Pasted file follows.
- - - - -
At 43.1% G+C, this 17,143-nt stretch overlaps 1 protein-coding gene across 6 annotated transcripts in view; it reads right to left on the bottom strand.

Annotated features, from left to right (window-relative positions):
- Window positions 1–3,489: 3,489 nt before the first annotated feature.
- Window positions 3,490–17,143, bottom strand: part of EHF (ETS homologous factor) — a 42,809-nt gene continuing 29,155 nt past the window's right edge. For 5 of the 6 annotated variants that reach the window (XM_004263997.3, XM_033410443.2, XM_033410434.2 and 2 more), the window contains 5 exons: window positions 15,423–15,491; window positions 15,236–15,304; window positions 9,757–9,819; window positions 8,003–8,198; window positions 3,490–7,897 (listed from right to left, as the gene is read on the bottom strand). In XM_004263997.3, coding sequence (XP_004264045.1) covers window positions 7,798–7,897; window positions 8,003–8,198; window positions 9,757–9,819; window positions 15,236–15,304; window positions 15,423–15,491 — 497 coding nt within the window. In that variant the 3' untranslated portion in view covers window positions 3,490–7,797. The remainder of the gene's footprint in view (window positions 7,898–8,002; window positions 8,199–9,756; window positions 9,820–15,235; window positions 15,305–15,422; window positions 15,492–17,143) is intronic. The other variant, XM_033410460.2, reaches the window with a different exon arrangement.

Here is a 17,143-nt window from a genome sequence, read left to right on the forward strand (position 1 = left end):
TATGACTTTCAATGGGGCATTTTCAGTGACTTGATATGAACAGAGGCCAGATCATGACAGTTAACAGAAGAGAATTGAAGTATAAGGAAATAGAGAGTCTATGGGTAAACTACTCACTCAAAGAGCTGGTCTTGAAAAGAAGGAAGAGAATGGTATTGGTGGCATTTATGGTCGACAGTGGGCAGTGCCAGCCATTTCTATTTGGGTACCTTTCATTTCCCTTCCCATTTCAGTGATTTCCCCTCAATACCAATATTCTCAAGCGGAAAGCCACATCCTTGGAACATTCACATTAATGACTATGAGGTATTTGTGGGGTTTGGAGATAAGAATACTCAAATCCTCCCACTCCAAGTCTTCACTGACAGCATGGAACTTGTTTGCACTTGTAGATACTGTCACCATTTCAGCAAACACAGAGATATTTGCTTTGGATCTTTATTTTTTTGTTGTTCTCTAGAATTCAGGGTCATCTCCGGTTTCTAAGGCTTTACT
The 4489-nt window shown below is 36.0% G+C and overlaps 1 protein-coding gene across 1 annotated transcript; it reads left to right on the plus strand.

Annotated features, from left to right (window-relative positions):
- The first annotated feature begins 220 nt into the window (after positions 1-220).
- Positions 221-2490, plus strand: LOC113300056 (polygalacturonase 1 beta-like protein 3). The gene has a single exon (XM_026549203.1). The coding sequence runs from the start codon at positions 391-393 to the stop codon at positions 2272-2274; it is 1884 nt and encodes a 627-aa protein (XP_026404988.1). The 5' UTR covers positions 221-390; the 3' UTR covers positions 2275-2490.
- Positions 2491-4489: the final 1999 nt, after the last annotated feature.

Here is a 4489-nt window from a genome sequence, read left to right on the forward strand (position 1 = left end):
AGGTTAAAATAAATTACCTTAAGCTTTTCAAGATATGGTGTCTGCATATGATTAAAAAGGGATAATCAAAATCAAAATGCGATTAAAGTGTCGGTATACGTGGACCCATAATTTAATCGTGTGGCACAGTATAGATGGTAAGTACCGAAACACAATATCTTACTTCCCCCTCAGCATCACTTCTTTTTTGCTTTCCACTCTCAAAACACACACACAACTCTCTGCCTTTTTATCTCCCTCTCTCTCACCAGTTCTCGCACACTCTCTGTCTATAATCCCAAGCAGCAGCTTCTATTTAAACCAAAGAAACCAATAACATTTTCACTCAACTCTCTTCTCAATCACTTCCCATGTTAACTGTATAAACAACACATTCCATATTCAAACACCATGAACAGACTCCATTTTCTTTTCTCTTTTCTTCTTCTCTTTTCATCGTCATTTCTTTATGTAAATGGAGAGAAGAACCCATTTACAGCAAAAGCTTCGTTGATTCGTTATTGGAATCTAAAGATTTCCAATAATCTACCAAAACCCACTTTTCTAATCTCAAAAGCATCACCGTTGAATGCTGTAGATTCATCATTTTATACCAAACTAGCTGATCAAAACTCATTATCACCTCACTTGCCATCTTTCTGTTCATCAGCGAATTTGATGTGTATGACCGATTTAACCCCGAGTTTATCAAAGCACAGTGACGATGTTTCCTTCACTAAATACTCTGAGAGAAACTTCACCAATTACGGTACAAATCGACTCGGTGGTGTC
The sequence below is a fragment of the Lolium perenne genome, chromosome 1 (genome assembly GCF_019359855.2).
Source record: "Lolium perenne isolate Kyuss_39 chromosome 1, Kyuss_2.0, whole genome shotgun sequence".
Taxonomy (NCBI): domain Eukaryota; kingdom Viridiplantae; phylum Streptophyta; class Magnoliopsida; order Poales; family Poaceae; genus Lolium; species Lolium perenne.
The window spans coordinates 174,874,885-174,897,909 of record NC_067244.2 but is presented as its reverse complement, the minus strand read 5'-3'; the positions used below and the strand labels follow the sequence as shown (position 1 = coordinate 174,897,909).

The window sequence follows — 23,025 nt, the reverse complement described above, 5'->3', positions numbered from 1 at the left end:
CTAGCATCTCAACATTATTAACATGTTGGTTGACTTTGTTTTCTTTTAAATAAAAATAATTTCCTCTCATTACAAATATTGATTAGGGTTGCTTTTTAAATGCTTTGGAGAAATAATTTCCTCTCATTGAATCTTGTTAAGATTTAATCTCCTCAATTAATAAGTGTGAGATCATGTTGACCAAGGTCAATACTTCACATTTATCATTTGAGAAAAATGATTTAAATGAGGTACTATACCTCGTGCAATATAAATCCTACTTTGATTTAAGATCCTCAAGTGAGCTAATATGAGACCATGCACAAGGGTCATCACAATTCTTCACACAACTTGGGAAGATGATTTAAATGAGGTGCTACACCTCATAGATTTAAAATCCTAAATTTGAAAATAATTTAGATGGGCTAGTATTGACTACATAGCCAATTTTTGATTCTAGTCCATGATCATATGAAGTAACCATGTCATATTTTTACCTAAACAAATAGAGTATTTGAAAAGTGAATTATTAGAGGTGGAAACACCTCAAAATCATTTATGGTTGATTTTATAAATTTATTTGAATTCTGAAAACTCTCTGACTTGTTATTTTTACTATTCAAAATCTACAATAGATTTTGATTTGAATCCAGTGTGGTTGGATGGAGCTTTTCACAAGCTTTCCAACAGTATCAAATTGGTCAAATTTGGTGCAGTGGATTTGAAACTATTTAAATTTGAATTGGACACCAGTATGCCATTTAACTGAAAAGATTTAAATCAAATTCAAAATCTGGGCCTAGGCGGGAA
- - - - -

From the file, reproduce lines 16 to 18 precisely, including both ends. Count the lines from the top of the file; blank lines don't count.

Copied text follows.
Taxonomy (NCBI): domain Eukaryota; kingdom Viridiplantae; phylum Streptophyta; class Magnoliopsida; order Poales; family Poaceae; genus Lolium; species Lolium perenne.
The window spans coordinates 174,874,885-174,897,909 of record NC_067244.2 but is presented as its reverse complement, the minus strand read 5'-3'; the positions used below and the strand labels follow the sequence as shown (position 1 = coordinate 174,897,909).

The window sequence follows — 23,025 nt, the reverse complement described above, 5'->3', positions numbered from 1 at the left end: